Typically an uptick in unemployment claims means a tick down for the Dow Jones Industrial Average (INDEX: ^DJI ) , and that's precisely what is happening today. As my Foolish colleague Justin Loiseau explains, claims for the week ending Nov. 10 climbed to 439,000 -- a 22% increase from the previous week. Jobless claims were expected to fall around 375,000. Justin has a great illustration showing the slow decline in unemployment claims from the beginning of 2010 until the present, which spikes higher and puts us back at levels not seen since late 2010.
As of 1 p.m. EST, the Dow is down another 44 points, or 0.35%. So far during today's trading session, 18 of the Dow's 30 components are in the red, and four are down more than 1%. Three of today's losers are Wal-Mart (NYSE: WMT ) , McDonald's (NYSE: MCD ) , and Johnson & Johnson (NYSE: JNJ ) .
So why are they down?
This morning Wal-Mart announced disappointing third-quarter results. The company missed on same-store sales, and traffic is declining around the world. The company managed to beat earnings-per-share estimates of $1.07 with $1.08. It has been a tough year for the company, given the bribery scandal and now a bad quarter, but shares are still up 14.78% year to date. Wal-Mart is currently the Dow's biggest loser today, with shares trading down 3.8%.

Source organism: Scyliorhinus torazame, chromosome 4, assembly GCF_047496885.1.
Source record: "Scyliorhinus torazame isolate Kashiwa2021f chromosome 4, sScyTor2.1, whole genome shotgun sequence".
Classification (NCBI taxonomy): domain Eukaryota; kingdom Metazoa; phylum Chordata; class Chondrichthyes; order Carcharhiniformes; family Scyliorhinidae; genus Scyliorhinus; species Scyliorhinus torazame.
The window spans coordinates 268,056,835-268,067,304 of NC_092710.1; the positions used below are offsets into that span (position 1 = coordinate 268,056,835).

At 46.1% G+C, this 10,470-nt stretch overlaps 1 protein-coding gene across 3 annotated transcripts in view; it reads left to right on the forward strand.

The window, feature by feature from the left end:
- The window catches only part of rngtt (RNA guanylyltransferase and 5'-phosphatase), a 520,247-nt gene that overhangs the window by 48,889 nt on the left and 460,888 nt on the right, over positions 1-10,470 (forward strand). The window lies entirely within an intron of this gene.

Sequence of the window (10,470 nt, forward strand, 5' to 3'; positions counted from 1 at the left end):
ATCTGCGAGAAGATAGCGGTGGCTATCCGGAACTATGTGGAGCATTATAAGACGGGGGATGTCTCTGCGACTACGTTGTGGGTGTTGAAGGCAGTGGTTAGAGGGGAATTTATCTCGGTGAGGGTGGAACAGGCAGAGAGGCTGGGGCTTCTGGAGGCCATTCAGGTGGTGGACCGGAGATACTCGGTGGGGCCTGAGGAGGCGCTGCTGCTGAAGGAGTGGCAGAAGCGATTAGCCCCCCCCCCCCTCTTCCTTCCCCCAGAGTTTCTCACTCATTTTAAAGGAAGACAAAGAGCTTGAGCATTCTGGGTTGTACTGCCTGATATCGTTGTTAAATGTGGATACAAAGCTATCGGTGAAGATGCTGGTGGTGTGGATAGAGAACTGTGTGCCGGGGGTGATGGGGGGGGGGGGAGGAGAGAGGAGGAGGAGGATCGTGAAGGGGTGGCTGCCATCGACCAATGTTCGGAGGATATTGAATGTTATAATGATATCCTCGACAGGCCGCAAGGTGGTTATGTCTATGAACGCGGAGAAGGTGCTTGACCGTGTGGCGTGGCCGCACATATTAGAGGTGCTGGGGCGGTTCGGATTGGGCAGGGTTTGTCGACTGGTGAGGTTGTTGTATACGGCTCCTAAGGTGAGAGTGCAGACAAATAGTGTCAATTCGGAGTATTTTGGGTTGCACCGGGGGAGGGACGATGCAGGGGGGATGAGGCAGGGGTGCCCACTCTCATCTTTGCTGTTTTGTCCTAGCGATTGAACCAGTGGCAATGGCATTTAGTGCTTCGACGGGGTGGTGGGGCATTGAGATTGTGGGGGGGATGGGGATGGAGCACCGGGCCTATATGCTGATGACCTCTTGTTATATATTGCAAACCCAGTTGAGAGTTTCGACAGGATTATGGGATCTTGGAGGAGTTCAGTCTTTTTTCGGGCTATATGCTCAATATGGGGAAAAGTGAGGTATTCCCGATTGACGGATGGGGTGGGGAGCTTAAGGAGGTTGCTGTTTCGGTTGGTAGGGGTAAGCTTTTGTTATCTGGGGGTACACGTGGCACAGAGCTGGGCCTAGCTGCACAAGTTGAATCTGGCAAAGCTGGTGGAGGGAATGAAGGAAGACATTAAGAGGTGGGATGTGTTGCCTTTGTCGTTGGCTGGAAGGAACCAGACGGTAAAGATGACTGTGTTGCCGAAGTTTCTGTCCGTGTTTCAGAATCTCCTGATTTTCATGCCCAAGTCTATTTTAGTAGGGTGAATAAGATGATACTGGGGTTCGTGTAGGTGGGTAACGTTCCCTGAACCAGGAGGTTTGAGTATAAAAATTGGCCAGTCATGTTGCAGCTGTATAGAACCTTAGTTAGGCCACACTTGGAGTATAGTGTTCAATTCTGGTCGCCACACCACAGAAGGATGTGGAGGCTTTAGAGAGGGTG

Shares of McDonald's are down more than 1% today after the company announced a shake-up in top management. Jan Fields, the President of McDonald's USA, will be replaced effective Dec. 1 by Jeff Stratton, who is currently the company's worldwide chief restaurant officer. Jan has been working for the golden arches for 35 years and started out as a line-level crew member. The change at the top comes at a time when competition has increased and the company has struggled to continue its rapid growth. Shares are down 16.54% year to date.
Finally, Johnson & Johnson is down by 0.6% today. Yesterday, Warren Buffet's Berkshire Hathaway (NYSE: BRK-B ) released its third-quarter holdings, which showed a large reduction in its Johnson & Johnson position. Berkshire sold 492,000 shares, or 95% of its total Johnson & Johnson holdings, in the last quarter.
Warren Buffett's long track record of success has made him one of the best investors of all time. With Buffett at the helm, Berkshire Hathaway has grown book value per share at a compounded annual rate of 19.8% for nearly 50 years! Despite an incredible historical track record, investors have to understand the key issues to watch moving forward. To help investors, the Fool's resident Berkshire Hathaway expert, Joe Magyer, has created this premium research report on the company. Inside you'll receive ongoing updates as key news hits, as well as reasons to both buy and sell the stock. Claim a copy by clicking here now.